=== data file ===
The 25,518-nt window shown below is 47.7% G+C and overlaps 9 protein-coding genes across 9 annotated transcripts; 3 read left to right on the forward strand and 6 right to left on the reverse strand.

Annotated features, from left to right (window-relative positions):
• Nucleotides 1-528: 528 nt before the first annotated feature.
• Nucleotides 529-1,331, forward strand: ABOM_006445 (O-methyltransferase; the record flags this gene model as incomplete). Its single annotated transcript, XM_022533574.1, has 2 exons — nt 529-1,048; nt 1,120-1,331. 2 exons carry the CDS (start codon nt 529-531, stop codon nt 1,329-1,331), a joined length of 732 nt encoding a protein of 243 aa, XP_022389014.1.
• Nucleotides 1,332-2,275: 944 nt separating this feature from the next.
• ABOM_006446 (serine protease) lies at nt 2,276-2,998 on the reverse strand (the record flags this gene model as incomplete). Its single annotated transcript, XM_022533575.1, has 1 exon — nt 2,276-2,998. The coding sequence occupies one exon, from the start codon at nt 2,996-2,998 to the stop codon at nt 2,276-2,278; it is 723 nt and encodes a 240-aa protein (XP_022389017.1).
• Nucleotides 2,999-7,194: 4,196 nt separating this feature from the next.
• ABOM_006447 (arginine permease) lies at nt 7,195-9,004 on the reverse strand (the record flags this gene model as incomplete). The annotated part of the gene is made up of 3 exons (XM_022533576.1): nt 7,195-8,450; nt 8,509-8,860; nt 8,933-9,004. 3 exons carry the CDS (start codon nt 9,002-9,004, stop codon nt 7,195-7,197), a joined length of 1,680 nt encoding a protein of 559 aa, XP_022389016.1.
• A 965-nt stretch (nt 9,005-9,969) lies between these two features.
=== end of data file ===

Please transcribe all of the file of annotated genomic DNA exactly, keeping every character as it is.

The 25,518-nt window shown below is 47.7% G+C and overlaps 9 protein-coding genes across 9 annotated transcripts; 3 read left to right on the forward strand and 6 right to left on the reverse strand.

Annotated features, from left to right (window-relative positions):
• Nucleotides 1-528: 528 nt before the first annotated feature.
• Nucleotides 529-1,331, forward strand: ABOM_006445 (O-methyltransferase; the record flags this gene model as incomplete). Its single annotated transcript, XM_022533574.1, has 2 exons — nt 529-1,048; nt 1,120-1,331. 2 exons carry the CDS (start codon nt 529-531, stop codon nt 1,329-1,331), a joined length of 732 nt encoding a protein of 243 aa, XP_022389014.1.
• Nucleotides 1,332-2,275: 944 nt separating this feature from the next.
• ABOM_006446 (serine protease) lies at nt 2,276-2,998 on the reverse strand (the record flags this gene model as incomplete). Its single annotated transcript, XM_022533575.1, has 1 exon — nt 2,276-2,998. The coding sequence occupies one exon, from the start codon at nt 2,996-2,998 to the stop codon at nt 2,276-2,278; it is 723 nt and encodes a 240-aa protein (XP_022389017.1).
• Nucleotides 2,999-7,194: 4,196 nt separating this feature from the next.
• ABOM_006447 (arginine permease) lies at nt 7,195-9,004 on the reverse strand (the record flags this gene model as incomplete). The annotated part of the gene is made up of 3 exons (XM_022533576.1): nt 7,195-8,450; nt 8,509-8,860; nt 8,933-9,004. 3 exons carry the CDS (start codon nt 9,002-9,004, stop codon nt 7,195-7,197), a joined length of 1,680 nt encoding a protein of 559 aa, XP_022389016.1.
• A 965-nt stretch (nt 9,005-9,969) lies between these two features.